Bosses at The Guardian say first day sales of the new-look paper rose by 40 per cent - as a Midlands media expert predicted a fresh brutal battle for market share.
The new European-style Berliner - launched at a cost of £80 million a week ago today - is fighting it out on the news stands against compacts The Independent and The Times.
Carolyn McCall, chief executive of Guardian Newspapers, said: "Early reports suggest we have had a fantastic first day performance with a minimum 40 per cent increase in our headline sale.
" We invested a huge amount in encouraging readers to reappraise the paper. This has exceeded our highest expectations. We are delighted."
It would not reveal a day total sales figure or sales since the launch day, but editor of The Times, Robert Thomson, said he believed sales of the new-look paper were already dropping off after the first day flurry and he likened its look to an "instillation in the design museum".
He told The Birmingham Post: "There will no doubt be improvement as they (The Guardian) learn to cope with the new canvas, but the paper is yet to resolve the contradiction between aspiring to be an installation in the design museum and a success on the newsstand.
"At present, it has the feel of a product that was designed by designers for designers.
"An initial flurry is to be expected, given all the Guardian vouchers washing around in the market, but indications are that sales have already fallen sharply from the first day extravaganza."
Sales figures for August showed The Guardian prelaunch suffered a dramatic 6.26 per cent sales decline, to 341,698 copies.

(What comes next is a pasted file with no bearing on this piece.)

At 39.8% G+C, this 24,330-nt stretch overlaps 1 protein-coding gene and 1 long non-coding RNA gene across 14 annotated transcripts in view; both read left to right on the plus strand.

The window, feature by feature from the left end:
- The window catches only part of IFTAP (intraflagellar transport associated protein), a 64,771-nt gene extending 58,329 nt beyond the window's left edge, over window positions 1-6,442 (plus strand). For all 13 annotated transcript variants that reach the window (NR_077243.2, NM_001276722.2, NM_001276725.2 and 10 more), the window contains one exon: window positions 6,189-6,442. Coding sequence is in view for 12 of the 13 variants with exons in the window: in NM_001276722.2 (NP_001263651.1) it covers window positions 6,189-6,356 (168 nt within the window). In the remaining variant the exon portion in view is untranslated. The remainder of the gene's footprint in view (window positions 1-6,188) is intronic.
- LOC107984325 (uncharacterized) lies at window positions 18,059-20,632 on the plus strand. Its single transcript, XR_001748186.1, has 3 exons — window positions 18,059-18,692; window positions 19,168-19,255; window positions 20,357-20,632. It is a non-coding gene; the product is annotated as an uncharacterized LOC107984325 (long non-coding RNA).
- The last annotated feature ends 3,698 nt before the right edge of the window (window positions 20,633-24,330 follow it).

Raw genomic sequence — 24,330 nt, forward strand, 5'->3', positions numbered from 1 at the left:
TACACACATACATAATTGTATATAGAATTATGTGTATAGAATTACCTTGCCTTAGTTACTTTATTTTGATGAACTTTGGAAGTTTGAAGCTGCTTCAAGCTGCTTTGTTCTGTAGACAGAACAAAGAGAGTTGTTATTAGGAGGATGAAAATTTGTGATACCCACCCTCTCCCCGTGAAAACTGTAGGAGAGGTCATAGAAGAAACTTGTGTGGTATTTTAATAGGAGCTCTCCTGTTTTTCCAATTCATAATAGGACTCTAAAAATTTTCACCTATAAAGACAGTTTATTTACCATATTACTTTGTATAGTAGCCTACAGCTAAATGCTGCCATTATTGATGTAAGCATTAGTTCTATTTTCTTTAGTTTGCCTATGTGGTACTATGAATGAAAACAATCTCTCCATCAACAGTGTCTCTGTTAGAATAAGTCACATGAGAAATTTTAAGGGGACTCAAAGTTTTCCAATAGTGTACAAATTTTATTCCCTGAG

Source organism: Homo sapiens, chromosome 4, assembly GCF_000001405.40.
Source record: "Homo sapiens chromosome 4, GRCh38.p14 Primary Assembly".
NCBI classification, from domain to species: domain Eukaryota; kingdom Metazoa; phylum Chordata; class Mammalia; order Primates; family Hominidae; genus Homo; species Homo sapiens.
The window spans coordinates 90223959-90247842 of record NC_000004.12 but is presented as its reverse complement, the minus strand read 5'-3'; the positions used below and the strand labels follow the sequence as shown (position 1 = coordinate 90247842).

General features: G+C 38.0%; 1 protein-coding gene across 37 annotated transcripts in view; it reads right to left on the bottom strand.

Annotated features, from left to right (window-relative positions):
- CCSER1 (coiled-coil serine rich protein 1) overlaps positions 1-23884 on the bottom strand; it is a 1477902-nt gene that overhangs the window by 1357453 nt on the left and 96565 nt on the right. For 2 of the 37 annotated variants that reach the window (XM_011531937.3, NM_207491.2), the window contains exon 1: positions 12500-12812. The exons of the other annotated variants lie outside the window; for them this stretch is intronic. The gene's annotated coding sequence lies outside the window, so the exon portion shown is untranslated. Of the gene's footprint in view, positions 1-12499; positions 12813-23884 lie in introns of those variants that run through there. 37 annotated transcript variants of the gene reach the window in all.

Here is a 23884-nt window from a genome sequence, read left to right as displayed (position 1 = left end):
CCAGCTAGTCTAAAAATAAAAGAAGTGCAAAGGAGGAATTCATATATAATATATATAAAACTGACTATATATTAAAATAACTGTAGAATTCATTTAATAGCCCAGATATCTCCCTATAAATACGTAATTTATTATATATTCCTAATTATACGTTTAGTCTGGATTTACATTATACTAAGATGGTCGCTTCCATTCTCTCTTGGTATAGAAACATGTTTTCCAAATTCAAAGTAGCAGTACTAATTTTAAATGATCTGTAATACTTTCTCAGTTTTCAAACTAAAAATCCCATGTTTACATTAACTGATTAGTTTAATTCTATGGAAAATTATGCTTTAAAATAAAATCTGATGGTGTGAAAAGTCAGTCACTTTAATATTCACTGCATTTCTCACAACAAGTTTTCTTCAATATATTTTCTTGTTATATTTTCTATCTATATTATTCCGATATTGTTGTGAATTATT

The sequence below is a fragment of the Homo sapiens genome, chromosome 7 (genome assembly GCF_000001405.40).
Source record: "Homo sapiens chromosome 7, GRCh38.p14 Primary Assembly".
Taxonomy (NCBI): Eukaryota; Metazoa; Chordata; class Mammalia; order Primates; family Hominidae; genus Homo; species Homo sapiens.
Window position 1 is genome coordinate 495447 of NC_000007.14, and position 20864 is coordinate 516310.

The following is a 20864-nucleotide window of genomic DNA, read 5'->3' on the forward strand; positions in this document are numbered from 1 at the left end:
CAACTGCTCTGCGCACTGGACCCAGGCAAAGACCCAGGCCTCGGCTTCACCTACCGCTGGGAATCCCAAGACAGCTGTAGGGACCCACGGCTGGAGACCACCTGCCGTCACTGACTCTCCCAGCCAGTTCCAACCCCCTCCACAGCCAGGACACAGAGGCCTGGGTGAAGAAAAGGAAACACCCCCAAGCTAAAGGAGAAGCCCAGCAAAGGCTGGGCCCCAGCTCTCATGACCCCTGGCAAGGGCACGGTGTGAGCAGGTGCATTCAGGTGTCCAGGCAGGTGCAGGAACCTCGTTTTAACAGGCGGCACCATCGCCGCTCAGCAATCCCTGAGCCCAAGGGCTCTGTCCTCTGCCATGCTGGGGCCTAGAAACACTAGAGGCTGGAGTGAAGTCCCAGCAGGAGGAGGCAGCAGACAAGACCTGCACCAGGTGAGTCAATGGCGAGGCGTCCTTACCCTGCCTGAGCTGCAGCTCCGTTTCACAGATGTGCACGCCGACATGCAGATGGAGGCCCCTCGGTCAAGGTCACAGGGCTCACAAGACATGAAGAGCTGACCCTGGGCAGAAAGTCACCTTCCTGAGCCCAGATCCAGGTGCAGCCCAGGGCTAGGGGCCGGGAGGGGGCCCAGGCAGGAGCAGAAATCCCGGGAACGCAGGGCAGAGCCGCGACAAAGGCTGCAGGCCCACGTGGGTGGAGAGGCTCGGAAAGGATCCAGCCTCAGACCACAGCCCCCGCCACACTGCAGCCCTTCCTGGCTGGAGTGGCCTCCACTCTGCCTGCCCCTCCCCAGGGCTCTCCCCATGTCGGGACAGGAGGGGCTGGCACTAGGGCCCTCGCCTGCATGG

In comparison the compact Times was up to 680,214 - a rise of 4.96 per cent.
Sue Heseltine, a senior journalism lecturer at the UCE in Birmingham, said she liked the look of the new Berliner and the fight was on in the new "qualities" market.
She said: "I think in the sort-term they may well see sales increase but the question is how does it fare in the long-term?
"There are pros and cons. "They can 'up' the story count per page in contrast to the compacts - for instance as I look here there are eight stories featured on the front.
"On the other hand they have the issue of the fold, and what is above and what is below on the news stands, which is difficult."
She predicted the compacts and the Berliner would thrash it out for a share of the same market and it was hard to predict a winner.
The Berliner format, favoured by many European newspapers including France's Le Monde, has been rolling off the Guardian's £50 million new presses for a week.
The relaunch also saw a complete redesign. The paper also became the first UK national to be printed exclusively in full colour.
The revamp took 18 months of planning and is reported to have cost a total of around £80 million.